Prażmowska's work also focuses on becoming "normal." Since her point of departure is the partitions of Poland, however, hers is one about the fight for national self-determination. In this regard, one can consider Prażmowska's narrative more traditionalist in its approach: she emphasizes international relations and particularly great powers as they debated the "Polish question" over two hundred years. Her frequent use of the passive voice and undefined individuals—movements "emerge" and "some" people take side while "others" do not—gives the impression that forces are the actors themselves. Take this section on Poland before World War I:
A crisis was experienced by the Russian regime during the years 1904-1906. This marked a watershed in the stages which led to Poland becoming an independent state. Many Polish leaders, seeing the Russian Empire in trouble, believed this to be an opportunity to either forward the Polish cause or to at least weaken the staunchest enemy of Polish nationalism. The international crisis and the ensuring social and political conflicts raised hopes that Poland could become an autonomous region within the Russian Empire. The possibility of Poland securing independence was also considered. These hopes, invariably, led to heated debates and, with that, the more intense were the debates between various factions and groups. (55)
The reader will later come to understand that the debate was primarily between Piłsudskiites and the Endecja. Still, given the lack of internal subheadings in otherwise extensive chapters, one is frequently puzzled by whom the debaters and interlocutors were and can only conclude that larger forces were at work. That is not to diminish Prażmowska's extensive discussion of controversial issues: she places blame for Poland's lack of preparedness before World War II squarely on political infighting and shortsightedness, just as she highlight's Lech Wałęsa's disrespectable anti-Semitism and lackluster performance in the early 1990s. (134, 239-241) Like Dabrowski, hers is one about a burgeoning nation-state trying to become a "normal" one despite larger forces and actors who disagree about the direction of the country.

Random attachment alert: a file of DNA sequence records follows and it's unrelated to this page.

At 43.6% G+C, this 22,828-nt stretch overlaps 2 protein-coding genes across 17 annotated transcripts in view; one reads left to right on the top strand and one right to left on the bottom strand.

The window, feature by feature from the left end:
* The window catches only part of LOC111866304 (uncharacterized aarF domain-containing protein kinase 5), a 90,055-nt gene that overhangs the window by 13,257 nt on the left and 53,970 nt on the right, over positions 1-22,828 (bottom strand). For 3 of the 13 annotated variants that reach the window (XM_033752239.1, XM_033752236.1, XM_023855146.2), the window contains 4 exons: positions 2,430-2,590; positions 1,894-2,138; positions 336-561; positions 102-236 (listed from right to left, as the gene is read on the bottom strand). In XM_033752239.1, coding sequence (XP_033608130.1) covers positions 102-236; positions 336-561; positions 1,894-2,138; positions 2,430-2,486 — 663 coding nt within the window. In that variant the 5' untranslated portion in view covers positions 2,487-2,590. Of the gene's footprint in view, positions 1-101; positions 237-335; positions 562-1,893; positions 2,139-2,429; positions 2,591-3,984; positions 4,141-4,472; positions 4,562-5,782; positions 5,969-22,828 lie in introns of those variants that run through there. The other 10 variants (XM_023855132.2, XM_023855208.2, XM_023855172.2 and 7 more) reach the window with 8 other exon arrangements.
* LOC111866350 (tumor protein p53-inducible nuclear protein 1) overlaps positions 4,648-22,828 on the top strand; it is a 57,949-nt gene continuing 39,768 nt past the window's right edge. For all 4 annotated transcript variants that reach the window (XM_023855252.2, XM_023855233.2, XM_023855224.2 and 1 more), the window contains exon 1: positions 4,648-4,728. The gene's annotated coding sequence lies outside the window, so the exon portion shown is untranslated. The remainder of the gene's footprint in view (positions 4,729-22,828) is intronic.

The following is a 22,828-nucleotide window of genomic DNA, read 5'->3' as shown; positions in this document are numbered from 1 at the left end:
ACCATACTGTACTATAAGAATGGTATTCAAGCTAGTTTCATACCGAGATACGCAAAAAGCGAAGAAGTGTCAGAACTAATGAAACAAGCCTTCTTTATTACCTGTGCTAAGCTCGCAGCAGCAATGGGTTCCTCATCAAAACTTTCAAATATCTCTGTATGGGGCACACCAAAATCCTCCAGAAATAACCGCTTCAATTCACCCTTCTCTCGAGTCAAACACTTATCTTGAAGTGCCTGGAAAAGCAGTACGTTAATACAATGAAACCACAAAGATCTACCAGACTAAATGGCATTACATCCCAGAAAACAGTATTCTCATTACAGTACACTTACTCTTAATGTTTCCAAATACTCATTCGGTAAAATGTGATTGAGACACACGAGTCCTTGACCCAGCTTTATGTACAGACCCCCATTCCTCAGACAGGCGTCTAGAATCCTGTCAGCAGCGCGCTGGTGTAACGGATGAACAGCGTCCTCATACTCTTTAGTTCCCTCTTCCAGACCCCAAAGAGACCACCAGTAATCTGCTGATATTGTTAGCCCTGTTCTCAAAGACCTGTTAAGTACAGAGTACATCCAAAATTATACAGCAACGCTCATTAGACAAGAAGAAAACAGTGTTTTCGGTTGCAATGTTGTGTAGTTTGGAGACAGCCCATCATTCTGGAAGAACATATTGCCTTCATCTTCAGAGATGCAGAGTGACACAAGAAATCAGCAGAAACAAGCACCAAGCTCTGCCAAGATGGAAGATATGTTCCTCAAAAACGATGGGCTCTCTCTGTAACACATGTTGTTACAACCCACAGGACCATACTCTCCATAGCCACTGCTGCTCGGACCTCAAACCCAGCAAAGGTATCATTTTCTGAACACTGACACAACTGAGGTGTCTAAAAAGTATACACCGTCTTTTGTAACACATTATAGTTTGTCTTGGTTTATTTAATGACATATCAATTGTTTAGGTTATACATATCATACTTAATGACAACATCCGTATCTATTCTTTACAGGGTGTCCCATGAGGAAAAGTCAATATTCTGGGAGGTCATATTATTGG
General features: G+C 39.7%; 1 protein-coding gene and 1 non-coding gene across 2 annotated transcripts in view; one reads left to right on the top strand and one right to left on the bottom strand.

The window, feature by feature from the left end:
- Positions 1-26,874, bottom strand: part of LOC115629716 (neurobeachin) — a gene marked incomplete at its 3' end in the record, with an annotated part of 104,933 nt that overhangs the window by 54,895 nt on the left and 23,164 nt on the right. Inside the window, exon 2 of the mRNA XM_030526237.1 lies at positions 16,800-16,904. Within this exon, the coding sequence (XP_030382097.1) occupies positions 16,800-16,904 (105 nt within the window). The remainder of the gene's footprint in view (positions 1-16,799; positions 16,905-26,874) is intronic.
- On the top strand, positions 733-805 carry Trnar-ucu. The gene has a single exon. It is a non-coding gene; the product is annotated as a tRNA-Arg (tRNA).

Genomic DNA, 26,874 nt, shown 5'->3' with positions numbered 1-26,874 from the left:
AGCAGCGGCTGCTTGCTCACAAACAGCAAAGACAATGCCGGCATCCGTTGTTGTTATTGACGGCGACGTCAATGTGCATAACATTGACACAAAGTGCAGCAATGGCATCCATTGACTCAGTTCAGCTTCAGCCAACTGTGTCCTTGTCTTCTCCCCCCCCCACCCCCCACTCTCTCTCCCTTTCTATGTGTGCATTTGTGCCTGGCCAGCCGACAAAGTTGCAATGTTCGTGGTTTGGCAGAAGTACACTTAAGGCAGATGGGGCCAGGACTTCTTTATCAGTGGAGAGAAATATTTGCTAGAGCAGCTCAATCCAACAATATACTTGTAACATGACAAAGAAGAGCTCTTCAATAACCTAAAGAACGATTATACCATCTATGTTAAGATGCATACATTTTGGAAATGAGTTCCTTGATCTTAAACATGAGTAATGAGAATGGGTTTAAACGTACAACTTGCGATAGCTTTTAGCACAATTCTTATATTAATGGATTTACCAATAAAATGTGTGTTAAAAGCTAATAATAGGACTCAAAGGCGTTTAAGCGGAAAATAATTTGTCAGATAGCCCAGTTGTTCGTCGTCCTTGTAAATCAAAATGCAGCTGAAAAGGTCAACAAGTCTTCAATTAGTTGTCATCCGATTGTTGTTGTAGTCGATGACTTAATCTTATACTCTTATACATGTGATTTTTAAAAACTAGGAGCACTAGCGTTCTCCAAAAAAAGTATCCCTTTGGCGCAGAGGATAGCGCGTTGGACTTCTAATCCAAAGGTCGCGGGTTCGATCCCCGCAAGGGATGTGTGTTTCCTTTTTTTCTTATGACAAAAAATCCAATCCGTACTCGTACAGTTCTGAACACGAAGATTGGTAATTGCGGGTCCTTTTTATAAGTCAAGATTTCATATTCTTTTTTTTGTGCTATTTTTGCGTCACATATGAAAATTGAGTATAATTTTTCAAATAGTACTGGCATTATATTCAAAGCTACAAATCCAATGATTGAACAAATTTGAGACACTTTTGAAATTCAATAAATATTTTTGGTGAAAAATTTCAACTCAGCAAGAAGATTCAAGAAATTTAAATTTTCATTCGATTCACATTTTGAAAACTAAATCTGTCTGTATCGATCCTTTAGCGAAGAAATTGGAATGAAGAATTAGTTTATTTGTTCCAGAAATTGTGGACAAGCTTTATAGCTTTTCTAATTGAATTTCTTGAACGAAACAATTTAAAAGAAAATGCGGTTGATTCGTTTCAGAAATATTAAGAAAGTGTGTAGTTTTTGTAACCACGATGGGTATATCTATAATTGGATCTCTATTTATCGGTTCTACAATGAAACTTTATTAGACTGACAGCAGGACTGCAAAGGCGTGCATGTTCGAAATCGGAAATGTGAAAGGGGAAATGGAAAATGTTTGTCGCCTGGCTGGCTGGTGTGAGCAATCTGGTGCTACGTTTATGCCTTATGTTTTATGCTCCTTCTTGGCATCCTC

For students with prior knowledge of Polish or European history, Porter-Szűcs's history of Poland is fascinating not only for its ability to tie in multiple and complex stories, but also for its generous treatment of conflicts in historiography. Most readers will be familiar with Porter-Szűcs's previous works on the rise of extreme nationalism in the nineteenth century, as well as his work on Catholic philosophy in modern Poland. His book on twentieth century Poland reveals his strengths in intellectual history, but also shows his ability to incorporate other strands of history into a comprehensive narrative. As the very title suggests, his is one which challenges traditional (and almost always nationalistic) interpretations of Poland that would suggest that the country was a victim of international politics. At times, he shows how Poland acted as strong force in the face of its adversaries. Such is the case in his treatment of Polish armed forces at the start of World War II: he convincingly debunks the myth of a "German juggernaut [against] a Polish military fossil," showing how Poland held out nearly as long as France in the opening days of the War. (152-153) In other places, Porter-Szűcs reveals the disastrous politics of the Second Republic towards national minorities, and also challenges notions of communism as merely a "foreign" force in Polish politics. Divided into thirteen chapters, this book is particularly well-suited for the academic environment, where discussions of responsibility, victimhood and causality could be discussed in a classroom setting.